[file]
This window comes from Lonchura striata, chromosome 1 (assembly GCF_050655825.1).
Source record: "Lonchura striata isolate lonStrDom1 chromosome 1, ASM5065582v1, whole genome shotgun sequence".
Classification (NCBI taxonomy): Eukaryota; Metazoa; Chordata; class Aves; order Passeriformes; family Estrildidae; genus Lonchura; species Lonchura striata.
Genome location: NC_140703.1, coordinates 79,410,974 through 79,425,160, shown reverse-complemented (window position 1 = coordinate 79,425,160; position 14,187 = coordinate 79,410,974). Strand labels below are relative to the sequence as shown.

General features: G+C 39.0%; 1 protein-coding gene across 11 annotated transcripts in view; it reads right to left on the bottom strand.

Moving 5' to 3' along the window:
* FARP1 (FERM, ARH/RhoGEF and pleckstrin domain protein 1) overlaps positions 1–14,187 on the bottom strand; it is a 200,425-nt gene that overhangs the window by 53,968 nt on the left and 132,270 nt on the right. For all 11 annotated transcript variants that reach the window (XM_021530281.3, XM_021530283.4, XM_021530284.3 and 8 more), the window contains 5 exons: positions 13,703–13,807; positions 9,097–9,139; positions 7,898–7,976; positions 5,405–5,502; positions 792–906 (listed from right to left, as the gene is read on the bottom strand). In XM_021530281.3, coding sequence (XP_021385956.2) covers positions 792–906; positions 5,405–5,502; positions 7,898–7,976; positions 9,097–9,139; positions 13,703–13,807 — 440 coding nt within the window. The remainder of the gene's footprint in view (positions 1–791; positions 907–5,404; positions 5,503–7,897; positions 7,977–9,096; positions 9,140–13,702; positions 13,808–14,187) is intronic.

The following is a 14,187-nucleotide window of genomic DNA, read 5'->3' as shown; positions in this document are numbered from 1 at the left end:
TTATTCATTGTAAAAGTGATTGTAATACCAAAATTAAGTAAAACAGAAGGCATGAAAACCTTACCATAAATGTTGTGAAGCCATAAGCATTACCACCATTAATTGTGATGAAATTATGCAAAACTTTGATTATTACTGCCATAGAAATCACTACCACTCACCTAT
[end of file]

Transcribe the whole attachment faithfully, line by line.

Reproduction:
This window comes from Lonchura striata, chromosome 1 (assembly GCF_050655825.1).
Source record: "Lonchura striata isolate lonStrDom1 chromosome 1, ASM5065582v1, whole genome shotgun sequence".
Classification (NCBI taxonomy): Eukaryota; Metazoa; Chordata; class Aves; order Passeriformes; family Estrildidae; genus Lonchura; species Lonchura striata.
Genome location: NC_140703.1, coordinates 79,410,974 through 79,425,160, shown reverse-complemented (window position 1 = coordinate 79,425,160; position 14,187 = coordinate 79,410,974). Strand labels below are relative to the sequence as shown.

General features: G+C 39.0%; 1 protein-coding gene across 11 annotated transcripts in view; it reads right to left on the bottom strand.

Moving 5' to 3' along the window:
* FARP1 (FERM, ARH/RhoGEF and pleckstrin domain protein 1) overlaps positions 1–14,187 on the bottom strand; it is a 200,425-nt gene that overhangs the window by 53,968 nt on the left and 132,270 nt on the right. For all 11 annotated transcript variants that reach the window (XM_021530281.3, XM_021530283.4, XM_021530284.3 and 8 more), the window contains 5 exons: positions 13,703–13,807; positions 9,097–9,139; positions 7,898–7,976; positions 5,405–5,502; positions 792–906 (listed from right to left, as the gene is read on the bottom strand). In XM_021530281.3, coding sequence (XP_021385956.2) covers positions 792–906; positions 5,405–5,502; positions 7,898–7,976; positions 9,097–9,139; positions 13,703–13,807 — 440 coding nt within the window. The remainder of the gene's footprint in view (positions 1–791; positions 907–5,404; positions 5,503–7,897; positions 7,977–9,096; positions 9,140–13,702; positions 13,808–14,187) is intronic.

The following is a 14,187-nucleotide window of genomic DNA, read 5'->3' as shown; positions in this document are numbered from 1 at the left end:
TTATTCATTGTAAAAGTGATTGTAATACCAAAATTAAGTAAAACAGAAGGCATGAAAACCTTACCATAAATGTTGTGAAGCCATAAGCATTACCACCATTAATTGTGATGAAATTATGCAAAACTTTGATTATTACTGCCATAGAAATCACTACCACTCACCTAT